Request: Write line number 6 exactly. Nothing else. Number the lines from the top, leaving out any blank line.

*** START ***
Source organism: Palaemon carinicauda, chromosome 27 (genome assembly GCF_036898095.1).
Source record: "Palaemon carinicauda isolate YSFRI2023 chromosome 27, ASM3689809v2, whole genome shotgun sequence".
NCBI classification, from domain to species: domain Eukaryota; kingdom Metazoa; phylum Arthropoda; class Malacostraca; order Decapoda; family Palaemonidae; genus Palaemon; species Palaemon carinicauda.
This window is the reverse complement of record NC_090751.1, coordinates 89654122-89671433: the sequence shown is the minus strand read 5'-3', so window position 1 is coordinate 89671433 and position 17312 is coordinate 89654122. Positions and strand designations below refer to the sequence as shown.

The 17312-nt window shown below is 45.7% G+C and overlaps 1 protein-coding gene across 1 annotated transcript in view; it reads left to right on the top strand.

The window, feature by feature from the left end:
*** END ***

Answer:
The window, feature by feature from the left end: